Impact of Preheating on the Behavior of Listeria monocytogenes in a Broth That Mimics Camembert Cheese Composition
Abstract:The effect of preheating on the survival of L. monocytogenes in Richard's broth, which mimics the composition of Camembert cheese composition, was examined. Experiments were carried out to reproduce contamination of cheese with environmental heat-stressed cells of L. monocytogenes surviving hot-cleaning procedures. Cells in mid-log phase were heated for 30 min at 56°C before being inoculated into Richard's broth. The pHs and temperatures of Richard's broth were chosen to recreate the conditions of curd dripping (pH 5, 25°C), of the beginning of cheese ripening (pH 5, 12°C), and of the beginning (pH 5, 4°C) and the end (pH 7, 4°C) of cheese storage. Immediately after heat treatment, the viability loss was especially high for strain 306715, which exhibited only 0.6% ± 0.2% survival, compared with 22% ± 8.7% for strain EGD. The percentages of the surviving heated cells that were injured were 93% ± 8% for strain 306715 and 98% ± 3% for strain EGD. The destruction of the surviving L. monocytogenes cells was accelerated when they encountered the pH and temperature conditions of Camembert cheese during manufacturing, ripening, and cold storage (pH 5 at 25, 12, and 4°C, respectively). The multiplication of the surviving heated cells was retarded under favorable growth conditions similar to those of storage by the distributor and the consumer (pH 7 at 4 and 12°C, respectively).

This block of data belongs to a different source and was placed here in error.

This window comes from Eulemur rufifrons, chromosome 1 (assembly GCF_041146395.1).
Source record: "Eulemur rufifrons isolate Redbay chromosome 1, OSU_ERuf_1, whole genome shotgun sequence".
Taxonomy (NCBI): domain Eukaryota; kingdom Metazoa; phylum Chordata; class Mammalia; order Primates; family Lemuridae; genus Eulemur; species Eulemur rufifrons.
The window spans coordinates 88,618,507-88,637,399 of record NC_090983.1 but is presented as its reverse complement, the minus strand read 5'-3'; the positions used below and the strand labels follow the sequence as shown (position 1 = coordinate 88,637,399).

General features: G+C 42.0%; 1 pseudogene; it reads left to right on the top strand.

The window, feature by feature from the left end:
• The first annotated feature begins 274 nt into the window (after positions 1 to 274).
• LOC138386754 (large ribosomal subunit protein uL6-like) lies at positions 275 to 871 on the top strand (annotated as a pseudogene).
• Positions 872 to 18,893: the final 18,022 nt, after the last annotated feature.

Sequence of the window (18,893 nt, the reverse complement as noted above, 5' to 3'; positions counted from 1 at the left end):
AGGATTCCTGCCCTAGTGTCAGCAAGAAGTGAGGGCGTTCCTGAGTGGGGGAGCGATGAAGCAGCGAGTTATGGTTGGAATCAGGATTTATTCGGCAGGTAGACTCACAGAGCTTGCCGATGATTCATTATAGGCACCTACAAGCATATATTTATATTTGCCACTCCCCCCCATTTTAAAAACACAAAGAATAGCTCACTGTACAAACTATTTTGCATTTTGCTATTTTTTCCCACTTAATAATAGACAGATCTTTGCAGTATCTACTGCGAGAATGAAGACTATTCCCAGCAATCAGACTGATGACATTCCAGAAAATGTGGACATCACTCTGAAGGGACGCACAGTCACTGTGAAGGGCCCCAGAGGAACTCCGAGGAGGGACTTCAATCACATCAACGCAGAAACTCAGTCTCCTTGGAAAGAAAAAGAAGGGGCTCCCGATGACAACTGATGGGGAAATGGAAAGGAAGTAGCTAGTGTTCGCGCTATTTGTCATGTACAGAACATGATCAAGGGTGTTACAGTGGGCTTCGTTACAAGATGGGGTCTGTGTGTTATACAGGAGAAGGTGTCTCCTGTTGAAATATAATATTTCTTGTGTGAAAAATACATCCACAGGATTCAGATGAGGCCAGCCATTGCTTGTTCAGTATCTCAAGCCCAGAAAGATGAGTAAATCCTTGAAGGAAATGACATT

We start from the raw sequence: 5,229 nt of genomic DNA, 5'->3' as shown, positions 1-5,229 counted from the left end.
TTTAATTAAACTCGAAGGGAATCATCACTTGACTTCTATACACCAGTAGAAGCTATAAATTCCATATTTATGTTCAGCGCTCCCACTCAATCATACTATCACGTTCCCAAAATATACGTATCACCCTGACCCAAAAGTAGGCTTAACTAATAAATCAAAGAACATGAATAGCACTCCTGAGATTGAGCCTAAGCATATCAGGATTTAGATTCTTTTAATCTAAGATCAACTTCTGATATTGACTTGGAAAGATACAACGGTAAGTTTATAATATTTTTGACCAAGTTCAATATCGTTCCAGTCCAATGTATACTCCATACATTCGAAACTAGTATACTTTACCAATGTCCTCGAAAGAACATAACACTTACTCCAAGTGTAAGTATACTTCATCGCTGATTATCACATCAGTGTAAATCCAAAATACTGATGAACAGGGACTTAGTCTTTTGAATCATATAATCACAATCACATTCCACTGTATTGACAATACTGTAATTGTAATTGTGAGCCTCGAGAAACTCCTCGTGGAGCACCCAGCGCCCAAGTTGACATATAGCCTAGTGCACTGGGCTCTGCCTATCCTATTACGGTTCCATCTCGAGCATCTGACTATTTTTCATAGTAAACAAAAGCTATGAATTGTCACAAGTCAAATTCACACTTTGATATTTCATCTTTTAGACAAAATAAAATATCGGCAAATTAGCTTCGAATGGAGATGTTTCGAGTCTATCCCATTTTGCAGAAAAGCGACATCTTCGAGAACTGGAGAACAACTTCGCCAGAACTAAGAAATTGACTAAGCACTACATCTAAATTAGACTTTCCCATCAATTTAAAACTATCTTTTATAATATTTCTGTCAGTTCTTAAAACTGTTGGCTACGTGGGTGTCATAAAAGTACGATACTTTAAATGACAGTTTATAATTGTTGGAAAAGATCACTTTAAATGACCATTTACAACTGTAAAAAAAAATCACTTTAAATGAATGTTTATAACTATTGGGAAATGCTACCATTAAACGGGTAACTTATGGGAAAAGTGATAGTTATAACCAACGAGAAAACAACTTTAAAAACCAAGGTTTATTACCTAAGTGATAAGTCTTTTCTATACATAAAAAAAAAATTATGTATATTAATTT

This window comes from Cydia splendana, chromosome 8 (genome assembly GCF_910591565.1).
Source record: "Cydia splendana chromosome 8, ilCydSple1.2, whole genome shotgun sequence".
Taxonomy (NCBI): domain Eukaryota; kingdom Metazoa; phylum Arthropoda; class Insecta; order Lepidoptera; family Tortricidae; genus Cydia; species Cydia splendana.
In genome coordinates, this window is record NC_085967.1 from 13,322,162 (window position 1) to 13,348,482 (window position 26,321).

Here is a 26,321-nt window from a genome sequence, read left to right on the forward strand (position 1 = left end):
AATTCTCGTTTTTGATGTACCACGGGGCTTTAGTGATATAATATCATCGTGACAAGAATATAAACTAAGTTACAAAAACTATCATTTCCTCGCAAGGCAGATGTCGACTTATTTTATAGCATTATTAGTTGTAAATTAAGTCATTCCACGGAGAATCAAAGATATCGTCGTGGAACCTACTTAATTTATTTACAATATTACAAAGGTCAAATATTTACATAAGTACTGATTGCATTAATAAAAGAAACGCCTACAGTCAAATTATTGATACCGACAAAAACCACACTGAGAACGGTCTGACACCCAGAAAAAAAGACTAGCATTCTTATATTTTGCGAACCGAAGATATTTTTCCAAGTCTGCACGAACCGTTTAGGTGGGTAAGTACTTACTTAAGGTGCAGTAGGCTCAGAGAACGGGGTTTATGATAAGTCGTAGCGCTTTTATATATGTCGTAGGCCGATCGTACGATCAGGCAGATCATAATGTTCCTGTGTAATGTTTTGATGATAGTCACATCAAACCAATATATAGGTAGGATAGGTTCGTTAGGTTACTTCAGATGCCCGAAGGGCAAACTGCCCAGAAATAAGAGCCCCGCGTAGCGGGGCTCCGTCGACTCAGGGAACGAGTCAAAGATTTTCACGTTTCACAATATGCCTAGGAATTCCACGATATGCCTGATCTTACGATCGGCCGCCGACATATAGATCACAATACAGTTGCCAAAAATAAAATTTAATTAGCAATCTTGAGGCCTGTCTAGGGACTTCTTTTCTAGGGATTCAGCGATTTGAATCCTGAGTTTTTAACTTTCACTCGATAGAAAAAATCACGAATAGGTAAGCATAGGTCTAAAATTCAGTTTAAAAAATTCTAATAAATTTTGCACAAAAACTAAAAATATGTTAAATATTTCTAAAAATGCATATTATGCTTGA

Document Type: Research Article
Publication date: February 1, 2003
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